By Fatou Wurie. The original article was posted on U-Report Sierra Leone’s blog. To read the original article, click here.
At U-Report Sierra Leone, a platform that engages young people for positive social change via SMS/TEXT messages, over 11,000 youth were asked what they envision will bring change for the girl child in 2030. The responses were nothing short of inspiring with many citing ‘education’ and the overt belief that when a girl is educated she has the potential to indeed become the ‘next president’ of our small nation. Many of these responses came from young men.
This International Day of the Girl Child I ask us to be revolutionary in our approach to breaking the cycle of limited opportunities for young girls globally and especially in my home country, Sierra Leone. The picture isn’t pretty, the Ebola Outbreak only compounded existing social, political and economic barriers for the girl child. Let’s take a step back, a post-war country with severely low literacy rates, weak health infrastructures that incubate high maternal mortality rates, a frail education system that sustains a low retention rate for young girls – poverty. Without reiterating the statistics, the picture is pretty grim, in fact down right disappointing. Yet here is the kicker, when our colleague worked at the National Stadium that housed recently displaced victims due to torrential floods in the country, he met a girl who was reading at the ‘make shift’ school in the stadium. Her smile wide, her attitude uncannily positive and when he asked her what she wanted to be in the future. Her response was assured ” when i am big i want to be president”. Here is a young girl who chooses to see possibility within a system that by default has already failed her.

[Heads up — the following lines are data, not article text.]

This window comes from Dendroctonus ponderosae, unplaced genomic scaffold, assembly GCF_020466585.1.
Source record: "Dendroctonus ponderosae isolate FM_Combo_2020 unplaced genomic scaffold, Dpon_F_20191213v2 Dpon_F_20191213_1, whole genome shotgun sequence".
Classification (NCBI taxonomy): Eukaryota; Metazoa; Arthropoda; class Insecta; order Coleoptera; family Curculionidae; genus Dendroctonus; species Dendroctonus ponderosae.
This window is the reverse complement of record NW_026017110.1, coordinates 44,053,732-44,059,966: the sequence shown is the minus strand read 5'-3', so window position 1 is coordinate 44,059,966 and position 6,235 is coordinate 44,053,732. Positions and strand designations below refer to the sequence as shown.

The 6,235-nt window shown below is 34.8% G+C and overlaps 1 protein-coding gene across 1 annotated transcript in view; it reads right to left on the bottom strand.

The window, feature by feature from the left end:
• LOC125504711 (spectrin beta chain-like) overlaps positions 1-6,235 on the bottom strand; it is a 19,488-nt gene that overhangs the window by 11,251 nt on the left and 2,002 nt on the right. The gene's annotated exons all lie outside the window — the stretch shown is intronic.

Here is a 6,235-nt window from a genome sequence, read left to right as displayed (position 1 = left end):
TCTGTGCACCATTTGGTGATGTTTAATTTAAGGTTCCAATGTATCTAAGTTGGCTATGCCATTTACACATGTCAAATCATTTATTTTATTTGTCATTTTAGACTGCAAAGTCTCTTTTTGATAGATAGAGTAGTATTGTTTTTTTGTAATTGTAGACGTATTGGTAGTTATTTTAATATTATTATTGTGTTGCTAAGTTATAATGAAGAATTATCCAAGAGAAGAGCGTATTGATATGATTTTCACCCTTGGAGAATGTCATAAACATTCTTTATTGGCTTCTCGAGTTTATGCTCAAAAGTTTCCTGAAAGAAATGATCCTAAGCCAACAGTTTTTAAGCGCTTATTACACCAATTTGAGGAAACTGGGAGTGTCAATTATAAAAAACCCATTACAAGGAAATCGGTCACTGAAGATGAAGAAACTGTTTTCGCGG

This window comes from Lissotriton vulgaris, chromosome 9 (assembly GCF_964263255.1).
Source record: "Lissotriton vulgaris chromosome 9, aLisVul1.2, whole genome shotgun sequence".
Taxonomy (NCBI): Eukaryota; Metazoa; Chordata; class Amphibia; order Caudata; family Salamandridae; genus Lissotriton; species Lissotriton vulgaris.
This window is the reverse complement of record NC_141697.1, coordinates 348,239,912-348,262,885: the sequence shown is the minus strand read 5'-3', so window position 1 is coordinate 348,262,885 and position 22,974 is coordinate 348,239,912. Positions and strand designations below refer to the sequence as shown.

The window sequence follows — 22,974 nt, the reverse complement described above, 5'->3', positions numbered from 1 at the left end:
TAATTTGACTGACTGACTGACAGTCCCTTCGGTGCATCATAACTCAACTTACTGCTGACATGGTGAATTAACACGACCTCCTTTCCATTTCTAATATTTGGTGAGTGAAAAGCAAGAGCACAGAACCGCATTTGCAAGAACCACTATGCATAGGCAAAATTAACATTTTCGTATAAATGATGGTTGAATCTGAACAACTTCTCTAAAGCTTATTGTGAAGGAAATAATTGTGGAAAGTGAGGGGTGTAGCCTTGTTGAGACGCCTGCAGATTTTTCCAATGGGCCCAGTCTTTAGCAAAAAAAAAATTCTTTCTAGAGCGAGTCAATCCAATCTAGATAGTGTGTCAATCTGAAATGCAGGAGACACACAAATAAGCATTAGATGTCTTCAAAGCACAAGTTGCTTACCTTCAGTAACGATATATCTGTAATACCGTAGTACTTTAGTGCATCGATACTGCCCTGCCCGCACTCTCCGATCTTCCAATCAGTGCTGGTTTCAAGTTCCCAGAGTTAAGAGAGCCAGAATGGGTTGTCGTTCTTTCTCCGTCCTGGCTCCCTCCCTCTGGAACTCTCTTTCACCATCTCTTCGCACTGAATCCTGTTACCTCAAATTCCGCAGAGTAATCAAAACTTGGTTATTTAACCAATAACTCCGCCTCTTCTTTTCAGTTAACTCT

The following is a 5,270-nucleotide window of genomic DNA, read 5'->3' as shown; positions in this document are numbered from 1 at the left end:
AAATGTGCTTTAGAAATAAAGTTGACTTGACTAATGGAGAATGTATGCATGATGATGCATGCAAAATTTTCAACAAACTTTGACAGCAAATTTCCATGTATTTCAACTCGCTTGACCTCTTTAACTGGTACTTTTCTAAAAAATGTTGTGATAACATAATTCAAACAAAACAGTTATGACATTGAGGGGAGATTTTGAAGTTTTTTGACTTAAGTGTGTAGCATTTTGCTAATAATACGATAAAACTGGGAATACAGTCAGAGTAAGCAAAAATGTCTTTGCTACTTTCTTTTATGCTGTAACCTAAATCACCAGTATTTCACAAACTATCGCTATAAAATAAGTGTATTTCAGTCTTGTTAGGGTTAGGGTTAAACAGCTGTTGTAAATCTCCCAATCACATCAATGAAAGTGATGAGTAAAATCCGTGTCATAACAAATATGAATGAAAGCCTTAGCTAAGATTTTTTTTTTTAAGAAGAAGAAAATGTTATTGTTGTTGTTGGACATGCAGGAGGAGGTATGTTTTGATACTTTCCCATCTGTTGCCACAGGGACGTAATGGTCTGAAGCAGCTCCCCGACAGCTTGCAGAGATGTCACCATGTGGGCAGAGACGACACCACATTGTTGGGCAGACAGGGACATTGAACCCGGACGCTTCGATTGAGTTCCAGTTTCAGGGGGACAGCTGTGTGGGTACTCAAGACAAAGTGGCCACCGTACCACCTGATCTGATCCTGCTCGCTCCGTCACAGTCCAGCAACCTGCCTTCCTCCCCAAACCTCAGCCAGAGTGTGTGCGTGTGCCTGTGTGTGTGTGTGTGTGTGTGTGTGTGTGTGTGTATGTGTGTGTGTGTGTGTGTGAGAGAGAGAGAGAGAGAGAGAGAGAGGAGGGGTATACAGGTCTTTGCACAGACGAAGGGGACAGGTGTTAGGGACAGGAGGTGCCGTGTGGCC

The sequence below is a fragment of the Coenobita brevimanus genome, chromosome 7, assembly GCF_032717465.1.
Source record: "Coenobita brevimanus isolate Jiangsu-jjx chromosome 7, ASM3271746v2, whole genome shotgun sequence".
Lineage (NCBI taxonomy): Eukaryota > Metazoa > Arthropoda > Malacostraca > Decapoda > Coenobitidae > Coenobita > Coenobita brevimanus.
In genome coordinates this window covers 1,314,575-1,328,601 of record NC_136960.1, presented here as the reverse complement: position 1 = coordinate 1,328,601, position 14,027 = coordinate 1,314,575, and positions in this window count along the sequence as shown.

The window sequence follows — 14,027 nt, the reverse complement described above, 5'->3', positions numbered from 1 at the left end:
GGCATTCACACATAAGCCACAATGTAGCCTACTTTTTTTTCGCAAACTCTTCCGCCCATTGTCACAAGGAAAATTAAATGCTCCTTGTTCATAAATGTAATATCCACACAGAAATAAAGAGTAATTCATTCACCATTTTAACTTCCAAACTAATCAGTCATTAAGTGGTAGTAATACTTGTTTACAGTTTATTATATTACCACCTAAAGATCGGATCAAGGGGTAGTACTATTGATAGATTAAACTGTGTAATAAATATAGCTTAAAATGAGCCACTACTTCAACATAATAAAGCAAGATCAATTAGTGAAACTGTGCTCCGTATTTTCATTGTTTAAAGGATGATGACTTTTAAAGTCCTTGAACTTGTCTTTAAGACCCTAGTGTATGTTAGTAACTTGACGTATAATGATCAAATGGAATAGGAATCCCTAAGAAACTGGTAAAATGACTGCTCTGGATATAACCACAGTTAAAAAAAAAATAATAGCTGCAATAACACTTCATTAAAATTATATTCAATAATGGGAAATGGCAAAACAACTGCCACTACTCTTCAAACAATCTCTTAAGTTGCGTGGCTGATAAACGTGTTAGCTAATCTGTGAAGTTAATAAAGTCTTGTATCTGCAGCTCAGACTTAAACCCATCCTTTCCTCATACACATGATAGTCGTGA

Sierra Leone has had a decade of good economic growth with the proportion of people living in (income) poverty decreasing from 66 percent to 53 percent between 2003 and 2011. We can take pride in our progress. Yet, we did meet any of the MDG in 2015. What we do have however, is unshaking resilience as demonstrated by that young girl living at the make shift home for displaced people at the National Stadium. Here is the thing, government must invest in what may not be immediately visible but will yield the highest reward – its people. Its unshakably resilient people.
So I reiterate, this year I ask us to be revolutionary in our approach to developing the girl child, and in Sierra Leone we must start by truly listening to the voices of young people. Ebola cannot serve as the only scapegoat for the increase in social issues like high teenage pregnancy, rise in sexual violence and maternal mortality ratios that are causing a flurry of worry. We know that we must really focus by investing in building and strengthening the basics – quality education and quality health care service provision. We need to be able to meet the young girls on the bridge, those who say they want to become president because they believe they can. We need to meet them by constructing social structures that will enable them to meet their dreams; we need to do it NOW.
Envisioning a world for the Girl Child in 2030 is half the battle, working towards enabling those dreams requires a revolutionary approach by heavily investing in strengthening the basics, quality education and quality health care.